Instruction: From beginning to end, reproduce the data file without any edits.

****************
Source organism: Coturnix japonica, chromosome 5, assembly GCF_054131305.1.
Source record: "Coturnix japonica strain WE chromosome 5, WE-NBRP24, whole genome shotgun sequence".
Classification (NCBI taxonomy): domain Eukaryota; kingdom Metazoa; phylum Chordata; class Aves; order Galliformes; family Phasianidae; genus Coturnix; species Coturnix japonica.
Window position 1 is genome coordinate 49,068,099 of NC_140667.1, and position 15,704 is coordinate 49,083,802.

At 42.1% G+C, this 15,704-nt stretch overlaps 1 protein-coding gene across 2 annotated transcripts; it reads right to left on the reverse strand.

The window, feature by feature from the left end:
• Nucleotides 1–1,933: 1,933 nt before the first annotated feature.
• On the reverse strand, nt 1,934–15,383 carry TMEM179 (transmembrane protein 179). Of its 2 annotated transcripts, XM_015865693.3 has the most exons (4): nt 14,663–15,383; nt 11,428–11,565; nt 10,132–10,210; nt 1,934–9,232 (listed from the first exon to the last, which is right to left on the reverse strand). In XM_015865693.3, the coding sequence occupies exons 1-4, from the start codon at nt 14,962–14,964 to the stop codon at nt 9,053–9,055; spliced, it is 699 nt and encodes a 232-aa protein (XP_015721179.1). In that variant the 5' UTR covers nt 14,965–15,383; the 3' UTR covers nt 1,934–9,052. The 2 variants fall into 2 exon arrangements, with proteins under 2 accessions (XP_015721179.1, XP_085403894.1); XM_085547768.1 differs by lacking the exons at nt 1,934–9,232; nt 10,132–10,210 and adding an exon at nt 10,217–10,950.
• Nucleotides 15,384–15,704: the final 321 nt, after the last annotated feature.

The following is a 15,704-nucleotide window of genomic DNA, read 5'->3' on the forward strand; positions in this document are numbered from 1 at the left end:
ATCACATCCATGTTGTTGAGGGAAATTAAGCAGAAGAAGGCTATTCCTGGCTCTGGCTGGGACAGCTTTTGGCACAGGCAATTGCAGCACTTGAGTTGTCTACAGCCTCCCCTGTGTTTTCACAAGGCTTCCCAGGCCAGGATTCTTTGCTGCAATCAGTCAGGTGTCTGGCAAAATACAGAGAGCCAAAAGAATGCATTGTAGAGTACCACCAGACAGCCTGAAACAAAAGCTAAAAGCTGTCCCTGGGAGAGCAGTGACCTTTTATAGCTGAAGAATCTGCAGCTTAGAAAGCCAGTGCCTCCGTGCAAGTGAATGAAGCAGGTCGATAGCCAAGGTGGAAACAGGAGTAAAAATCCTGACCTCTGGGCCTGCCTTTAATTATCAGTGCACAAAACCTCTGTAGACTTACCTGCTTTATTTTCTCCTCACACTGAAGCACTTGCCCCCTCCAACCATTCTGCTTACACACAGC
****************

Source organism: Coturnix japonica, chromosome 5, assembly GCF_054131305.1.
Source record: "Coturnix japonica strain WE chromosome 5, WE-NBRP24, whole genome shotgun sequence".
Classification (NCBI taxonomy): domain Eukaryota; kingdom Metazoa; phylum Chordata; class Aves; order Galliformes; family Phasianidae; genus Coturnix; species Coturnix japonica.
Window position 1 is genome coordinate 49,068,099 of NC_140667.1, and position 15,704 is coordinate 49,083,802.

At 42.1% G+C, this 15,704-nt stretch overlaps 1 protein-coding gene across 2 annotated transcripts; it reads right to left on the reverse strand.

The window, feature by feature from the left end:
• Nucleotides 1–1,933: 1,933 nt before the first annotated feature.
• On the reverse strand, nt 1,934–15,383 carry TMEM179 (transmembrane protein 179). Of its 2 annotated transcripts, XM_015865693.3 has the most exons (4): nt 14,663–15,383; nt 11,428–11,565; nt 10,132–10,210; nt 1,934–9,232 (listed from the first exon to the last, which is right to left on the reverse strand). In XM_015865693.3, the coding sequence occupies exons 1-4, from the start codon at nt 14,962–14,964 to the stop codon at nt 9,053–9,055; spliced, it is 699 nt and encodes a 232-aa protein (XP_015721179.1). In that variant the 5' UTR covers nt 14,965–15,383; the 3' UTR covers nt 1,934–9,052. The 2 variants fall into 2 exon arrangements, with proteins under 2 accessions (XP_015721179.1, XP_085403894.1); XM_085547768.1 differs by lacking the exons at nt 1,934–9,232; nt 10,132–10,210 and adding an exon at nt 10,217–10,950.
• Nucleotides 15,384–15,704: the final 321 nt, after the last annotated feature.

The following is a 15,704-nucleotide window of genomic DNA, read 5'->3' on the forward strand; positions in this document are numbered from 1 at the left end:
ATCACATCCATGTTGTTGAGGGAAATTAAGCAGAAGAAGGCTATTCCTGGCTCTGGCTGGGACAGCTTTTGGCACAGGCAATTGCAGCACTTGAGTTGTCTACAGCCTCCCCTGTGTTTTCACAAGGCTTCCCAGGCCAGGATTCTTTGCTGCAATCAGTCAGGTGTCTGGCAAAATACAGAGAGCCAAAAGAATGCATTGTAGAGTACCACCAGACAGCCTGAAACAAAAGCTAAAAGCTGTCCCTGGGAGAGCAGTGACCTTTTATAGCTGAAGAATCTGCAGCTTAGAAAGCCAGTGCCTCCGTGCAAGTGAATGAAGCAGGTCGATAGCCAAGGTGGAAACAGGAGTAAAAATCCTGACCTCTGGGCCTGCCTTTAATTATCAGTGCACAAAACCTCTGTAGACTTACCTGCTTTATTTTCTCCTCACACTGAAGCACTTGCCCCCTCCAACCATTCTGCTTACACACAGC